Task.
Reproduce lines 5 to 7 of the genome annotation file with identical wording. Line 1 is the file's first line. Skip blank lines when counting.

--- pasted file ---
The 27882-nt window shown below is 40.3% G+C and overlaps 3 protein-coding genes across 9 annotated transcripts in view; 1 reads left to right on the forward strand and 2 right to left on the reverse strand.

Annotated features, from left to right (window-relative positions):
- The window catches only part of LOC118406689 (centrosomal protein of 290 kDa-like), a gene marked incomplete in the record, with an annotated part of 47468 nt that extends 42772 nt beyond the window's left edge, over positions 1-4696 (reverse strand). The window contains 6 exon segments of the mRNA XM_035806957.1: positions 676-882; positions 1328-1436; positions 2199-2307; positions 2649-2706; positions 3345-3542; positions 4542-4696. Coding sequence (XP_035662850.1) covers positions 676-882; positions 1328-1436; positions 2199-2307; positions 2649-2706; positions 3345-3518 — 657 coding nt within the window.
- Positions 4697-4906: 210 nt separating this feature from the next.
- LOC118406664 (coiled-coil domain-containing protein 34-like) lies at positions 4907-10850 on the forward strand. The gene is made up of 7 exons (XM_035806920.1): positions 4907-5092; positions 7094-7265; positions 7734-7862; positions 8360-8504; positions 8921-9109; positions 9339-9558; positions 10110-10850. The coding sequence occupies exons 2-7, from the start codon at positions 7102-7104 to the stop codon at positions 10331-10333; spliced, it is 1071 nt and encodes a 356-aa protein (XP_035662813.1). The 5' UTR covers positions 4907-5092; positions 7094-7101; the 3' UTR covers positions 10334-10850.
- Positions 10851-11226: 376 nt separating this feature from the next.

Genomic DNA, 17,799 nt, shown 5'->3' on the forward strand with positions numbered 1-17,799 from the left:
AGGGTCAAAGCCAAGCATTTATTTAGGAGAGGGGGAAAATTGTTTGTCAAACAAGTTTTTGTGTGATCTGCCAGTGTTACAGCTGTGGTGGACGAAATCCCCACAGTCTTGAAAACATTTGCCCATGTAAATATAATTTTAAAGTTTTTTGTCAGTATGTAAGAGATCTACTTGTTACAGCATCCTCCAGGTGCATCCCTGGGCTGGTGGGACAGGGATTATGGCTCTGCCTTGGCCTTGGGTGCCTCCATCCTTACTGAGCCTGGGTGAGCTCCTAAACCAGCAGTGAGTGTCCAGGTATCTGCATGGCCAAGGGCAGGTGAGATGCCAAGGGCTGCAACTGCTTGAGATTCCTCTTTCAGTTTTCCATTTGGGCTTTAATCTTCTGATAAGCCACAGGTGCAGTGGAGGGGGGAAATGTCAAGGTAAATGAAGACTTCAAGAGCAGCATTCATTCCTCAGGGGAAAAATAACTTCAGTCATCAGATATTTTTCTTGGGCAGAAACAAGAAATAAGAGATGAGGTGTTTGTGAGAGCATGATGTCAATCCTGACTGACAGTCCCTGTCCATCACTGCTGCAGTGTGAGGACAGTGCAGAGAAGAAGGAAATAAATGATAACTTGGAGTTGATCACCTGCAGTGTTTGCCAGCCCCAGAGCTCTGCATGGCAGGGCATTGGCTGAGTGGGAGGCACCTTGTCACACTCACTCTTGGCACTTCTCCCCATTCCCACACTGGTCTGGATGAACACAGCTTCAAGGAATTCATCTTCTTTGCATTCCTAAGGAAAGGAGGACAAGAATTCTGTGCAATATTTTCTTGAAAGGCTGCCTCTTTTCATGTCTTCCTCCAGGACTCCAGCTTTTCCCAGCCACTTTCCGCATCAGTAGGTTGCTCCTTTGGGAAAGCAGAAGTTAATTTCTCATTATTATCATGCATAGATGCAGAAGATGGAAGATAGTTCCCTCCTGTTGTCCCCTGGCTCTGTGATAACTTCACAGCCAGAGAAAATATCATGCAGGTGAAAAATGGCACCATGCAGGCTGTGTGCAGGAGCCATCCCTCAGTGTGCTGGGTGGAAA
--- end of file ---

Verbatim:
- LOC118406664 (coiled-coil domain-containing protein 34-like) lies at positions 4907-10850 on the forward strand. The gene is made up of 7 exons (XM_035806920.1): positions 4907-5092; positions 7094-7265; positions 7734-7862; positions 8360-8504; positions 8921-9109; positions 9339-9558; positions 10110-10850. The coding sequence occupies exons 2-7, from the start codon at positions 7102-7104 to the stop codon at positions 10331-10333; spliced, it is 1071 nt and encodes a 356-aa protein (XP_035662813.1). The 5' UTR covers positions 4907-5092; positions 7094-7101; the 3' UTR covers positions 10334-10850.
- Positions 10851-11226: 376 nt separating this feature from the next.

Genomic DNA, 17,799 nt, shown 5'->3' on the forward strand with positions numbered 1-17,799 from the left: